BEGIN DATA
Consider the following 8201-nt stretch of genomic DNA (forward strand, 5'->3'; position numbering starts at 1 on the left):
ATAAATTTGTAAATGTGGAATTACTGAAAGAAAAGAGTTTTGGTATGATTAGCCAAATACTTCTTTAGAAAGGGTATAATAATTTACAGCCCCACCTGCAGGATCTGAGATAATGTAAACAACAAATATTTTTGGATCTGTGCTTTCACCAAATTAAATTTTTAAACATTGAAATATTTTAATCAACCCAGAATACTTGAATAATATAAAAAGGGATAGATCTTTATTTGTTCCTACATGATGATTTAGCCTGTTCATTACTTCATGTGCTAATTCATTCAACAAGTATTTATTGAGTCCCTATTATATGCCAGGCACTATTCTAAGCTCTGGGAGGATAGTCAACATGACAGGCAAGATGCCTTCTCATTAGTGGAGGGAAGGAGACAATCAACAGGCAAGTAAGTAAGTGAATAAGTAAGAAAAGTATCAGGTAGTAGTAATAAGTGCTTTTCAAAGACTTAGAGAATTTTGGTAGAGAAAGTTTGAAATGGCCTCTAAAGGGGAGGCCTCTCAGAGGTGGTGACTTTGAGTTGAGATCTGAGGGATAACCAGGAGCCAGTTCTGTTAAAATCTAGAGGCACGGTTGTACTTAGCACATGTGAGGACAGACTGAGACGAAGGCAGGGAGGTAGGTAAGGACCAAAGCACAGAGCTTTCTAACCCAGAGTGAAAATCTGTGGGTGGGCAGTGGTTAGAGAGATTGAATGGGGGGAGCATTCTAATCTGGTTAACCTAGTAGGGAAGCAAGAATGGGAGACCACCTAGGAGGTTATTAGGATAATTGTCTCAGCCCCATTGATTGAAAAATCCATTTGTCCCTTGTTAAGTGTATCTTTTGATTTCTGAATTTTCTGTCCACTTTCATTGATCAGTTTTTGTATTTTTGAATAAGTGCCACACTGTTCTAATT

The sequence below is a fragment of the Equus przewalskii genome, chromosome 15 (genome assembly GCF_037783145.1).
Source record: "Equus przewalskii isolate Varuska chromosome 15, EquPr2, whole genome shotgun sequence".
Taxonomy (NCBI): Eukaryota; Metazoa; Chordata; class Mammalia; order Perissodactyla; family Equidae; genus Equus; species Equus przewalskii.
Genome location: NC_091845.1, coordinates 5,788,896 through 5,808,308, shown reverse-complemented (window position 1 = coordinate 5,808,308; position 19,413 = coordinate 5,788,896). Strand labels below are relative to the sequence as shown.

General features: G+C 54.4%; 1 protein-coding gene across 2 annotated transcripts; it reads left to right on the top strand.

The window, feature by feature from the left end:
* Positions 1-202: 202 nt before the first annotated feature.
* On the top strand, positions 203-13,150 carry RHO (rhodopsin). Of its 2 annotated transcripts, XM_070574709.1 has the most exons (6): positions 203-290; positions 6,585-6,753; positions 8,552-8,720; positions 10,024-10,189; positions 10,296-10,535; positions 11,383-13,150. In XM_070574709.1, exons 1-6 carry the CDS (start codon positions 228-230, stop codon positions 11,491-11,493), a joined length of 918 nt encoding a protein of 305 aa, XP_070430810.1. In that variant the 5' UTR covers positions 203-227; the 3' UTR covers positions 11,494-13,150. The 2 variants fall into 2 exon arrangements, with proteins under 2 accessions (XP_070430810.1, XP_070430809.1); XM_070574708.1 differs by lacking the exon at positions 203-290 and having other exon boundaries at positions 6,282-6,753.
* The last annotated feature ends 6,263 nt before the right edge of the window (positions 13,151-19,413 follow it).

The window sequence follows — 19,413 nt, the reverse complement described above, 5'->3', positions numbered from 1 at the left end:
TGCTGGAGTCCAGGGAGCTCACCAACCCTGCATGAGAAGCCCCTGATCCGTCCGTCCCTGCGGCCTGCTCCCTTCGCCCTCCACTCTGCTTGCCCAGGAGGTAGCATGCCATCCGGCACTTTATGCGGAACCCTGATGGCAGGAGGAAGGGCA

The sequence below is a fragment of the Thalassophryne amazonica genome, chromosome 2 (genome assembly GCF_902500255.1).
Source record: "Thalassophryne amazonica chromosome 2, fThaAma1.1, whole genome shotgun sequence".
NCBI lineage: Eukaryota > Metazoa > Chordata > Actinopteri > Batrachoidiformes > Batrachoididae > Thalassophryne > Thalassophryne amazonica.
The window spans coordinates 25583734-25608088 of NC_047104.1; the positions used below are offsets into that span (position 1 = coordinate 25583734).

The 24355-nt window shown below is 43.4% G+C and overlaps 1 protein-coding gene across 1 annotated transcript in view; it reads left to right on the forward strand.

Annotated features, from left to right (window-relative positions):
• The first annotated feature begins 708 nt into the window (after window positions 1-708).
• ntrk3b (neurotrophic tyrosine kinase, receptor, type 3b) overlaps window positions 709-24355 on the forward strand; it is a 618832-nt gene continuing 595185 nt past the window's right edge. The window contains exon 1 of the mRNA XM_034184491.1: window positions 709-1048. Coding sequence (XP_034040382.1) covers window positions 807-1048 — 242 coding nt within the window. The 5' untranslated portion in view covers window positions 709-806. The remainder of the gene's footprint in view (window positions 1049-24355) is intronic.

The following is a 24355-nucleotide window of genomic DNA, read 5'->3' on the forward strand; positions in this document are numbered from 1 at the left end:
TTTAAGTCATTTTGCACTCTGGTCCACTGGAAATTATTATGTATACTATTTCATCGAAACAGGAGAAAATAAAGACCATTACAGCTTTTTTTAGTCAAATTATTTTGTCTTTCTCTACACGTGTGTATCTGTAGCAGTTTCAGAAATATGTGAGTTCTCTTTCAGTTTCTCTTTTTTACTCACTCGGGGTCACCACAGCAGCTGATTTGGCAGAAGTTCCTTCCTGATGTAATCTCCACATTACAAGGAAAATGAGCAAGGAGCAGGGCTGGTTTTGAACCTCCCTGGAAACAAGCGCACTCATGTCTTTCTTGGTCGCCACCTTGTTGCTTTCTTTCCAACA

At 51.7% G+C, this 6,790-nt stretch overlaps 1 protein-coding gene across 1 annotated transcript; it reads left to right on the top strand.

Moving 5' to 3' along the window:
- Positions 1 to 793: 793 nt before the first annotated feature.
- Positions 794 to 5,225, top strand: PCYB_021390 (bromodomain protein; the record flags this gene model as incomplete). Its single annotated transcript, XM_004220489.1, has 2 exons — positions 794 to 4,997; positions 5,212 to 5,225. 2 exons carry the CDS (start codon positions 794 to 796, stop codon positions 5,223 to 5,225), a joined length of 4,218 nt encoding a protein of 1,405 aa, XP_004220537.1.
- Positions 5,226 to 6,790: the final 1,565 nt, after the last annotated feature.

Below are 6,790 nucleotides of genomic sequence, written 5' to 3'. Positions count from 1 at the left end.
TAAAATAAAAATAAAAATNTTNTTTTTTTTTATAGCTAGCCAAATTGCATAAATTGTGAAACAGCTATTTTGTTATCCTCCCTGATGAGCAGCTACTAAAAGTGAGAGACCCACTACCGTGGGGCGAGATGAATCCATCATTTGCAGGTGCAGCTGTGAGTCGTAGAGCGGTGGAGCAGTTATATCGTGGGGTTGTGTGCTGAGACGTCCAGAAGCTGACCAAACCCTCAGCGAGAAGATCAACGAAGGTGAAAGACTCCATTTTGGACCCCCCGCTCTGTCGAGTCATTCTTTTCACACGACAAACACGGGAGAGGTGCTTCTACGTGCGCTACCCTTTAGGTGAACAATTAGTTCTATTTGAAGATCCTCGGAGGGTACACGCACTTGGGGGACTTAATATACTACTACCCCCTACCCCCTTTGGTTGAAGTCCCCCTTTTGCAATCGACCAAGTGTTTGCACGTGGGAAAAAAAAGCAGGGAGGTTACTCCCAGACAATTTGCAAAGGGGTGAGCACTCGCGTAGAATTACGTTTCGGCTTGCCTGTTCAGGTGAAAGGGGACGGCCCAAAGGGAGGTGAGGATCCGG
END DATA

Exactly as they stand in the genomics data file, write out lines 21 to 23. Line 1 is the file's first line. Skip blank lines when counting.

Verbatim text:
• ntrk3b (neurotrophic tyrosine kinase, receptor, type 3b) overlaps window positions 709-24355 on the forward strand; it is a 618832-nt gene continuing 595185 nt past the window's right edge. The window contains exon 1 of the mRNA XM_034184491.1: window positions 709-1048. Coding sequence (XP_034040382.1) covers window positions 807-1048 — 242 coding nt within the window. The 5' untranslated portion in view covers window positions 709-806. The remainder of the gene's footprint in view (window positions 1049-24355) is intronic.

The following is a 24355-nucleotide window of genomic DNA, read 5'->3' on the forward strand; positions in this document are numbered from 1 at the left end:
TTTAAGTCATTTTGCACTCTGGTCCACTGGAAATTATTATGTATACTATTTCATCGAAACAGGAGAAAATAAAGACCATTACAGCTTTTTTTAGTCAAATTATTTTGTCTTTCTCTACACGTGTGTATCTGTAGCAGTTTCAGAAATATGTGAGTTCTCTTTCAGTTTCTCTTTTTTACTCACTCGGGGTCACCACAGCAGCTGATTTGGCAGAAGTTCCTTCCTGATGTAATCTCCACATTACAAGGAAAATGAGCAAGGAGCAGGGCTGGTTTTGAACCTCCCTGGAAACAAGCGCACTCATGTCTTTCTTGGTCGCCACCTTGTTGCTTTCTTTCCAACA